“TEC Aviation is a well-respected leader in Danish aviation technical learning and we are proud to be working alongside them in this venture,” said Narlinge. “We hope to learn from each other as we continue leveraging our aerospace and business resources in Denmark for years to come. Along with the World Class Aviation Academy, TEC Aviation and Boeing can have a dramatic impact on the future of aviation maintenance training in Northern Europe.”

Steve Winkler, director of International Alliances for Boeing International Support Systems, said the MOU indicates “that businesses and countries alike are moving to form global alliances in pursuit of cutting-edge technology and education in the aerospace maintenance industry. We hope that our expertise and experience will contribute to the Danish economy and at the same time make the region a leader in aviation technology training.”

A unit of The Boeing Company, Boeing Integrated Defense Systems is one of the world’s largest space and defense businesses specializing in innovative and capabilities-driven customer solutions, and the world’s largest and most versatile manufacturer of military aircraft. Headquartered in St. Louis, Boeing Integrated Defense Systems is a $32 billion business with 70,000 employees worldwide.


Boeing Submits CANES C4I Proposal to US Navy

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SAN DIEGO, Calif., June 3, 2009 – Boeing [NYSE: BA] on June 2 submitted its proposal to develop the Consolidated Afloat Networks and Enterprise Services (CANES) program for the U.S. Navy. CANES will reduce the information technology infrastructure on naval vessels while implementing a common computing environment across shipboard networks.

The Navy’s Program Executive Office, Command, Control, Communications, Computers, and Intelligence (PEO C4I), is expected to award the system design and development contract by the end of this year. In order to support this customer, Boeing has opened a CANES program office in the Liberty Station area of San Diego.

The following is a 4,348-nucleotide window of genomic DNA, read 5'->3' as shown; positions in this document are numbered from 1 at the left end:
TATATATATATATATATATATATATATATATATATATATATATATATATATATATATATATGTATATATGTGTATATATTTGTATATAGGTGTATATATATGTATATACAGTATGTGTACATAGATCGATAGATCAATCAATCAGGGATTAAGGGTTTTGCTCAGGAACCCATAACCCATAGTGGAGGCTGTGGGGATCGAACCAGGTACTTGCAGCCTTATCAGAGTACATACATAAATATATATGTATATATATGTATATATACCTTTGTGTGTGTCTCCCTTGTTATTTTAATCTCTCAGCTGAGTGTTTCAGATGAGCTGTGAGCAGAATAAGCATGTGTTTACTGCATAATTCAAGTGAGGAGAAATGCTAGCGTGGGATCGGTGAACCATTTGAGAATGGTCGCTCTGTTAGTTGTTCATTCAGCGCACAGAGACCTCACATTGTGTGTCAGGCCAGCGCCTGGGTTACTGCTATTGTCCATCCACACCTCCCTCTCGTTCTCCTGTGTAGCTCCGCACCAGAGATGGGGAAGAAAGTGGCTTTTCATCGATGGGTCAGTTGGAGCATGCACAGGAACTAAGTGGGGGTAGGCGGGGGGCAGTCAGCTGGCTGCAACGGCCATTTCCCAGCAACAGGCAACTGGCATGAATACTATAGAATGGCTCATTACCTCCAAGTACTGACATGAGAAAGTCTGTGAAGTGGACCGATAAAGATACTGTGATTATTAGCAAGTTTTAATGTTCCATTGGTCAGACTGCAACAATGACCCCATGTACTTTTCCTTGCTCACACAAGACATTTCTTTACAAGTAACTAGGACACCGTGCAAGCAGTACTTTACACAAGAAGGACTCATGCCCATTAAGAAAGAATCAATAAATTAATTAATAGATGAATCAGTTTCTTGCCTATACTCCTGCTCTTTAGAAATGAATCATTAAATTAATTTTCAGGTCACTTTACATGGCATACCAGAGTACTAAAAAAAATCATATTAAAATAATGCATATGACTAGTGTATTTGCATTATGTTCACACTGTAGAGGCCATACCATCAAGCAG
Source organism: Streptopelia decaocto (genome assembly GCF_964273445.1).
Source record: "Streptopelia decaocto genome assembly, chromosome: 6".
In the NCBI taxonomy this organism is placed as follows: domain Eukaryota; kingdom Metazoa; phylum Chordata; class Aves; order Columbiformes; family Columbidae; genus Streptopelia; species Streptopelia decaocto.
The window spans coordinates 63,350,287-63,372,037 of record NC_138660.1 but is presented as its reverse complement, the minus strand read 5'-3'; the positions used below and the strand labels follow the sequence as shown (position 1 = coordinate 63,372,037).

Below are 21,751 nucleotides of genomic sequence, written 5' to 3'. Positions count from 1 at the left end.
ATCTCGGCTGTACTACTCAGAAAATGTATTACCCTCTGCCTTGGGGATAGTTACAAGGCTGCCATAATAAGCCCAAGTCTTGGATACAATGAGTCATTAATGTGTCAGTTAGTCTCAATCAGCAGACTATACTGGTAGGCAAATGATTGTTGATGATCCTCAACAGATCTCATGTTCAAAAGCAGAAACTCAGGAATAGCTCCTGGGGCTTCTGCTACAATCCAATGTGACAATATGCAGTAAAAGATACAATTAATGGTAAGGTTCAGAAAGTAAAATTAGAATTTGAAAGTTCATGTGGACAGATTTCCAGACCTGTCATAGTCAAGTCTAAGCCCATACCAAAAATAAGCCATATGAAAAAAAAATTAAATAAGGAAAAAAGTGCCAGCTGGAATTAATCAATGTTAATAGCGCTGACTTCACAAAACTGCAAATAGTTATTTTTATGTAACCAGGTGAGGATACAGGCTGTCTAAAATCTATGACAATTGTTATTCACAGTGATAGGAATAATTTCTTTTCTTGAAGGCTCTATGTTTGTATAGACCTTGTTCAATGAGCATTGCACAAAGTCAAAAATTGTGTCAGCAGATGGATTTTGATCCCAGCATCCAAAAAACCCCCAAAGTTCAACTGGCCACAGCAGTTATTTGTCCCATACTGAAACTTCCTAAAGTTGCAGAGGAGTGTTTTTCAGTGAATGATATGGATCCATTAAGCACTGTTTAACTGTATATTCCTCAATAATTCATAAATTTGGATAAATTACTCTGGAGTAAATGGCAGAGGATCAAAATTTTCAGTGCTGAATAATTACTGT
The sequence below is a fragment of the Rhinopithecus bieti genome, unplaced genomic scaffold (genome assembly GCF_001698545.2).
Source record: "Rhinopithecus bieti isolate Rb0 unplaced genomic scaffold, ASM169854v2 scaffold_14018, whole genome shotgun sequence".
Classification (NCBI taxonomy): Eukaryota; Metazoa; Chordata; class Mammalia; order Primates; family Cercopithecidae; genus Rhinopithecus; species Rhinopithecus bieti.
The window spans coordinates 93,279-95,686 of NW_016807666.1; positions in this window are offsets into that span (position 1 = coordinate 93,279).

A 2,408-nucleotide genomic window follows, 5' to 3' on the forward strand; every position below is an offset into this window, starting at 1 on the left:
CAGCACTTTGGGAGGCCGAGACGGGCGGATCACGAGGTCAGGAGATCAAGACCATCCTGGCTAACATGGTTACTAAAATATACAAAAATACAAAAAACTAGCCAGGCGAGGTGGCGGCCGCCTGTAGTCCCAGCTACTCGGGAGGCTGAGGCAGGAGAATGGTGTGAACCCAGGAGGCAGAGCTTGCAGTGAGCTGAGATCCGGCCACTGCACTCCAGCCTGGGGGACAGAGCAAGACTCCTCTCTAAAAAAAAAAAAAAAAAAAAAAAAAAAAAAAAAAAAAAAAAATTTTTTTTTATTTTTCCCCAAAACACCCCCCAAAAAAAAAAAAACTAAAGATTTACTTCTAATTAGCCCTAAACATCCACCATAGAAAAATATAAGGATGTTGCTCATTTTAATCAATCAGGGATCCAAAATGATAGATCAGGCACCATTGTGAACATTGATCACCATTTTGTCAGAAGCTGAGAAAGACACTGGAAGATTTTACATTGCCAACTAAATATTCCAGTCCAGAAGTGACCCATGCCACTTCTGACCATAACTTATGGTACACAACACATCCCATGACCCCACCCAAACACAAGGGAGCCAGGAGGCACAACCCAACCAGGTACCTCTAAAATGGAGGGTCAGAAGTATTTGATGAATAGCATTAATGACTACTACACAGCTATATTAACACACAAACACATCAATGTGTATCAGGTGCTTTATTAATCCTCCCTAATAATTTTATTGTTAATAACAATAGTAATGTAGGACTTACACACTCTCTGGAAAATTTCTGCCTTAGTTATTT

“Our proposal offers a CANES solution to the Navy that can be deployed quickly, reduces life-cycle costs, and is reconfigurable to support changing missions,” said Nan Bouchard, vice president and general manager of Boeing C3 Networks. “Boeing understands the Navy’s requirements and is fully committed to its vision for CANES.”

The Boeing proposal enables the Navy to deploy an innovative, low-cost, cross-domain solution that allows data to be seamlessly accessed or transferred between different security levels. Boeing’s IT-related experience includes managing one of the world’s largest global networks that securely connects employees, customers, partners and suppliers worldwide, and developing open architecture and battlespace networking solutions for the U.S. military.

A unit of The Boeing Company, Boeing Integrated Defense Systems is one of the world’s largest space and defense businesses specializing in innovative and capabilities-driven customer solutions, and the world’s largest and most versatile manufacturer of military aircraft. Headquartered in St. Louis, Boeing Integrated Defense Systems is a $32 billion business with 70,000 employees worldwide.


Boeing Reacts to Appeals Court Decision in A-12 case

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Chicago, June 2, 2009 — J. Michael Luttig, executive vice president and general counsel of The Boeing Company [NYSE:BA], today directed that an immediate appeal be made following a U.S. Court of Appeals for the Federal Circuit decision upholding the government’s position in the long-running A-12 case.

“Today’s decision, which awards no amount of damages to either the contractors or the government, is but the next step in this regrettable litigation that is now in its eighteenth year.

The decision is fatally flawed under what has been the law governing this case from the outset. It creates out of whole cloth a new law that essentially requires the case to be tried anew from the beginning,” Luttig said.

At issue in this litigation, which has been pending over a decade, is the manner in which the Defense Department terminated the A-12 military aircraft program and whether the government owed Boeing (then McDonnell Douglas) and General Dynamics Corporation money for work in progress when the contract was terminated, as well as certain other expenses. The trial court originally ruled in favor of the contractors, but various appeals over the years have delayed a final decision.